EGU General Assembly 2020
© Author(s) 2020. This work is distributed under
the Creative Commons Attribution 4.0 License.

The role of prokaryotes and their extracellular polymeric substances on soil aggregation in carbonate containing semiarid grasslands

Jeroen Zethof1, Antje Bettermann2, Cordula Vogel1, Doreen Babin2, Erik Cammeraat3, Albert Solé-Benet4, Roberto Lázaro4, Lourdes Luna4, Joseph Nesme5, Susanne Woche6, Søren Sørensen5, Kornelia Smalla2, and Karsten Kalbitz1
Jeroen Zethof et al.
  • 1Institute of Soil Science and Site Ecology, Technische Universität Dresden, Dresden, Germany (
  • 2Institute for Epidemiology and Pathogen Diagnostics, Julius Kühn-Institut, Federal Research Centre for Cultivated Plants, Braunschweig, Germany (
  • 3Institute for Biodiversity and Ecosystem Dynamics (IBED), University of Amsterdam, Amsterdam, The Netherlands
  • 4Estación Experimental de Zonas Áridas (EEZA-CSIC), Almería, Spain
  • 5Section of Microbiology, Department of Biology, University of Copenhagen, Copenhagen, Denmark
  • 6Institute of Soil Science, Leibniz Universität Hannover, Hannover, Germany

Individual plant species form so-called resource islands in the barren semiarid landscape, whereby many soil properties are enhanced including soil structure. Within the soil structure, mostly studied as soil aggregates, microaggregates (<250µm) form fundamental components, reducing potential erosion of finer particles and subsequent loss of nutrients. Extracellular polymeric substances (EPS) are considered an important glue determining aggregation in addition to inorganic binding agents such as carbonates and clay minerals. However, the role of the soil prokaryotic community in EPS formation and consequently for microaggregation in natural environments has not been clarified yet. EPS should be particularly important under semiarid conditions as they form a protection mechanism of the prokaryotes against desiccation. Therefore, we examined the influence of the prokaryotic community on soil EPS content and subsequently on soil aggregation in semiarid grasslands, with respect to the parent material of soil formation, common plant species and the distance to the plant.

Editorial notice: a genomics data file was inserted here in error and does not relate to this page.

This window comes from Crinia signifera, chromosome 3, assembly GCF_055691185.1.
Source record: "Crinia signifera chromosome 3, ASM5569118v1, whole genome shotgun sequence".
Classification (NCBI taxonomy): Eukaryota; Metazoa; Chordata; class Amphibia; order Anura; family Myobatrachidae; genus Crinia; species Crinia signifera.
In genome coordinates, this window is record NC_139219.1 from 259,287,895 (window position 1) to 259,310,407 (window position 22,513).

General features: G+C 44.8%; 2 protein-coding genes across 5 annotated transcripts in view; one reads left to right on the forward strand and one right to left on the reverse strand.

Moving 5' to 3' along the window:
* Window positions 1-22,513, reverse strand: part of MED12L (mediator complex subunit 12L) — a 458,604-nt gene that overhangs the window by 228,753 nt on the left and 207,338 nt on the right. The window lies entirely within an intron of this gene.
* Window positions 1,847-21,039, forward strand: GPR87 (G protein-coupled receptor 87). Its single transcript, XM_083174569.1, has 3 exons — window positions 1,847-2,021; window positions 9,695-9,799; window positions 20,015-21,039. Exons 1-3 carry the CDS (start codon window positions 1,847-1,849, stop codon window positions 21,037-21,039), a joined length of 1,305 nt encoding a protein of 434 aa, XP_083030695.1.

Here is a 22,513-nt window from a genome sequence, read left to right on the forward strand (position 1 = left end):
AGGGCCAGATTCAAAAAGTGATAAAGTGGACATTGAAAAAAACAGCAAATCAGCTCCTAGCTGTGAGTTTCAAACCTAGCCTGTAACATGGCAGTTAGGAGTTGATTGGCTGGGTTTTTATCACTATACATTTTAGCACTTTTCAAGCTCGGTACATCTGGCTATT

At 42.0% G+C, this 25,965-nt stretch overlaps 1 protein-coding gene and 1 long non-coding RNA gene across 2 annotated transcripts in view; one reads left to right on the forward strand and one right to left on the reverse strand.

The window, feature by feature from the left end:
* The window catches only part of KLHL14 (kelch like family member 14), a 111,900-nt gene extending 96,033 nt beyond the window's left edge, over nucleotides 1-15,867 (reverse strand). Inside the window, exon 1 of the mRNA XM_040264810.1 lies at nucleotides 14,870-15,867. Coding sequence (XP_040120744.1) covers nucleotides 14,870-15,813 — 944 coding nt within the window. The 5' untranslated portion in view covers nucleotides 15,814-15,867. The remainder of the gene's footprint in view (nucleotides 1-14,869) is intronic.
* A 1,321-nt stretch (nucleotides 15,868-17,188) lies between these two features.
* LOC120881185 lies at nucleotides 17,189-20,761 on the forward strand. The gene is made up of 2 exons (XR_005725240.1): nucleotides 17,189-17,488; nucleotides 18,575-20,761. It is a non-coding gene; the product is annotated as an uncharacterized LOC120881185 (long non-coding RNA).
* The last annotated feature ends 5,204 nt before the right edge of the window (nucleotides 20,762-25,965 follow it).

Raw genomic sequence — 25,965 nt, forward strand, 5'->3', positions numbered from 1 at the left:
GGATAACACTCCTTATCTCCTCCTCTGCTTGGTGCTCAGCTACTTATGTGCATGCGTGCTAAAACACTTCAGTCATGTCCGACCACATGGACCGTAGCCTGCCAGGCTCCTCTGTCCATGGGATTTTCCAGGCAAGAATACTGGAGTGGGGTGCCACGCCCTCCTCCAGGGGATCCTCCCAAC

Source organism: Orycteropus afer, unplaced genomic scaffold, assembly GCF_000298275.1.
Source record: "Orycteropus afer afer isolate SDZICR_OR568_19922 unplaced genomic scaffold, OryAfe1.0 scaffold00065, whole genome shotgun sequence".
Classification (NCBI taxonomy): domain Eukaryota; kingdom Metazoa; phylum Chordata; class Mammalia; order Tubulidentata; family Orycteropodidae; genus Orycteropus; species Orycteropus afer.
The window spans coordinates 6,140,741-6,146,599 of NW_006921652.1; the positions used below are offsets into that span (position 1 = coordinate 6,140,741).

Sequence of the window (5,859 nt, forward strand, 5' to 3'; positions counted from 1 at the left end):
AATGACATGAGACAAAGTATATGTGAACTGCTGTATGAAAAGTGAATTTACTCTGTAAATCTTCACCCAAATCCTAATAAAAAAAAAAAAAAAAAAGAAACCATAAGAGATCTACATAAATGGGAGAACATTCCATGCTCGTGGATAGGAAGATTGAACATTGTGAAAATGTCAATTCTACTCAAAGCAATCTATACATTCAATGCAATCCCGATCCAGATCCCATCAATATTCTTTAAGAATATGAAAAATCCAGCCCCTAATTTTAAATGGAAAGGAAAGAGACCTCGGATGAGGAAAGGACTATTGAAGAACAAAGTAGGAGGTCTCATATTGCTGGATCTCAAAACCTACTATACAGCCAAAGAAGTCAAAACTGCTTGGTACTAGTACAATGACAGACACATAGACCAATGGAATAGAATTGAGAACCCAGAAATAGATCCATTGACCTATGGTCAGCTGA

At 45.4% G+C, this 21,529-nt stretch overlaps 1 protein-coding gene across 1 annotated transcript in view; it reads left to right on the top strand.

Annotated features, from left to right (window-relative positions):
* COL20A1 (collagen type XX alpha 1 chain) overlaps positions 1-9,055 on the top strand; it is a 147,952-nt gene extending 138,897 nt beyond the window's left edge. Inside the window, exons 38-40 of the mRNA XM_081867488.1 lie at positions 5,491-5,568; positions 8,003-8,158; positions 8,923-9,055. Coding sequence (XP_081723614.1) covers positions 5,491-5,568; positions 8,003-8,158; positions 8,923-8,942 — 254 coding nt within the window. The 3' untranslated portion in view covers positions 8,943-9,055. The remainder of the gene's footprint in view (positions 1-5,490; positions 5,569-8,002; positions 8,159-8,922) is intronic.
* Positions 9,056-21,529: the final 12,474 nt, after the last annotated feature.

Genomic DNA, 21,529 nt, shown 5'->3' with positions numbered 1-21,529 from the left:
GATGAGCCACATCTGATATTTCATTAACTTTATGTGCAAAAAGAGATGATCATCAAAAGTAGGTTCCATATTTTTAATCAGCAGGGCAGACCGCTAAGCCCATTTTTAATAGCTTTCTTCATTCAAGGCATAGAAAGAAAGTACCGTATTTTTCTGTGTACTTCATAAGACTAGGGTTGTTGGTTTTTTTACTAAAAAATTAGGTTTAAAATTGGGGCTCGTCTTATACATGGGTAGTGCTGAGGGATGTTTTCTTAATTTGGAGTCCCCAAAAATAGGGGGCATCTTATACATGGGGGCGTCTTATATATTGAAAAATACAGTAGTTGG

During two sampling campaigns in spring 2017 and 2018, soil samples were taken over a distance gradient from two major semiarid grassland plant species in Southern Spain, the legume shrub Anthyllis cytisoides and the grass tussock Macrochloa tenacissima, to the surrounding bare soil. While topsoil was sampled in five distances to the plant during the first sampling campaign, the second one focused stronger on the root influence, hence rhizoplane and rhizosphere were sampled. Additionally, two sites with different parent materials were chosen to scale the effect of EPS on soil aggregation in the presence of inorganic binding agents (here carbonates). Total community DNA and EPS were extracted, followed by quantification of EPS-saccharides and bacterial abundance, as well as examination of the prokaryotic community composition by Illumina amplicon sequencing of the 16S rRNA genes. Further, the particle size distribution of (micro)aggregates in water was determined, with and without ultrasound treatment, as a measure of soil aggregate size distribution and stability.

Based on the first sampling campaign, we found that the overall prokaryotic community composition differed between the two sites, but not between plant species. Interdependencies between the community composition and EPS content were revealed, whereby soil organic matter (SOM) seems to be a regulating factor as increasing SOM contents resulted in more EPS-saccharides. Soil microaggregation in the topsoil was enhanced by the plant canopy, especially at the edge of Macrochloa tussocks. Contrary to the expectation that increasing inorganic C contents would diminish the importance of EPS, the parent material richest in inorganic C results in a significant effect of EPS-saccharides on microaggregation.

First results of the second sampling campaign indicate that even in the rhizoplane and rhizosphere, parent material had a dominating influence on the prokaryotic community composition. As EPS-saccharide contents and soil aggregation followed a similar decreasing trend with distance to the roots and canopy cover, interdependencies are expected.

From the outcomes until now, we can conclude that the availability of decomposable OM influences the prokaryotic community composition and thereby triggers EPS production, whereas large contents of polyvalent cations from carbonates promote the stabilizing effect of EPS on microaggregates.

How to cite: Zethof, J., Bettermann, A., Vogel, C., Babin, D., Cammeraat, E., Solé-Benet, A., Lázaro, R., Luna, L., Nesme, J., Woche, S., Sørensen, S., Smalla, K., and Kalbitz, K.: The role of prokaryotes and their extracellular polymeric substances on soil aggregation in carbonate containing semiarid grasslands, EGU General Assembly 2020, Online, 4–8 May 2020, EGU2020-13565,, 2020


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